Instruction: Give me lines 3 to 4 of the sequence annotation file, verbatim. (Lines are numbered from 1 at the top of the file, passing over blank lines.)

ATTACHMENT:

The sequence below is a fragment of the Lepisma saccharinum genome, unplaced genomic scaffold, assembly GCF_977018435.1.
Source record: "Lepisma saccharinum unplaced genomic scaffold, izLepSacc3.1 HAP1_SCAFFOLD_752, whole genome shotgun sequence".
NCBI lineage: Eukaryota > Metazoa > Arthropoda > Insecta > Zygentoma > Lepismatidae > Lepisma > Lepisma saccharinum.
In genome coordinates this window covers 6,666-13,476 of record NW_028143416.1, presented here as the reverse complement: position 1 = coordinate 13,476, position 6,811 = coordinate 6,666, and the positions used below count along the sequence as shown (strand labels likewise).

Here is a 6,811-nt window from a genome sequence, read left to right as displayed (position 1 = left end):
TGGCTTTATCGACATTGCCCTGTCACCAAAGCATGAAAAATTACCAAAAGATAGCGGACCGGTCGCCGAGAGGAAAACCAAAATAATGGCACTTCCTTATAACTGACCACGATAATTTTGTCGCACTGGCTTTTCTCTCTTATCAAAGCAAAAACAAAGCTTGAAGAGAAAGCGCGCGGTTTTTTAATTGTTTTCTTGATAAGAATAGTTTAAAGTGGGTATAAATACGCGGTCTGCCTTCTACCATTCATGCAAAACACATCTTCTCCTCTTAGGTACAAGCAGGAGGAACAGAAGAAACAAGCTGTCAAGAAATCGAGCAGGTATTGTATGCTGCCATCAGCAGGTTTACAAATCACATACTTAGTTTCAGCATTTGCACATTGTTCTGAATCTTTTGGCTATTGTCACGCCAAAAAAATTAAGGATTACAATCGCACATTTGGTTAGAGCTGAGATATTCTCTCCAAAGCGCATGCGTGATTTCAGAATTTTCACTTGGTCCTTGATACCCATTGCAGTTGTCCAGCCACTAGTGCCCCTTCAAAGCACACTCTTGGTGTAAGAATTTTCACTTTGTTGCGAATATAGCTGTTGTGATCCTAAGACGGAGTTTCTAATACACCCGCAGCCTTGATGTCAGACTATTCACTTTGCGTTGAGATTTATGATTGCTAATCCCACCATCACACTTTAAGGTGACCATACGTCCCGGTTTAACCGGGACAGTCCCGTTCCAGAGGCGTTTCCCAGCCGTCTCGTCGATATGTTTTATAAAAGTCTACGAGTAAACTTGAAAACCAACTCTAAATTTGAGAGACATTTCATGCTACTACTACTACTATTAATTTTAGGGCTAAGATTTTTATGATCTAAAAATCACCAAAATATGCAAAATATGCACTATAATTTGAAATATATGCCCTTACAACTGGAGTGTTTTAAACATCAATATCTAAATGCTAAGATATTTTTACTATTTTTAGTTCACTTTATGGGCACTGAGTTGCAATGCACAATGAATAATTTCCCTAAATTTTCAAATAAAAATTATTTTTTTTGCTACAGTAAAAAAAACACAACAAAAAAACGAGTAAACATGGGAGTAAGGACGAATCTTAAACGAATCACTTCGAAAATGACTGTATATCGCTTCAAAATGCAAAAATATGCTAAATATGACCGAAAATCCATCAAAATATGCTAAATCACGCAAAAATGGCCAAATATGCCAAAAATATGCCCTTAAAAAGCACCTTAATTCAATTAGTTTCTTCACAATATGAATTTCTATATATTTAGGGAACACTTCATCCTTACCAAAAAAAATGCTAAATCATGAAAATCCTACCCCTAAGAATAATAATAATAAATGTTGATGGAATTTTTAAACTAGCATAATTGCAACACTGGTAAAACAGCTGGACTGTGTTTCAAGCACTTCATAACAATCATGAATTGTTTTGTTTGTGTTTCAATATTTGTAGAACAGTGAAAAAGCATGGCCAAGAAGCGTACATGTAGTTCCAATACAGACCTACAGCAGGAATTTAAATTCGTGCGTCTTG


NCBI lineage: Eukaryota > Metazoa > Arthropoda > Insecta > Zygentoma > Lepismatidae > Lepisma > Lepisma saccharinum.
In genome coordinates this window covers 6,666-13,476 of record NW_028143416.1, presented here as the reverse complement: position 1 = coordinate 13,476, position 6,811 = coordinate 6,666, and the positions used below count along the sequence as shown (strand labels likewise).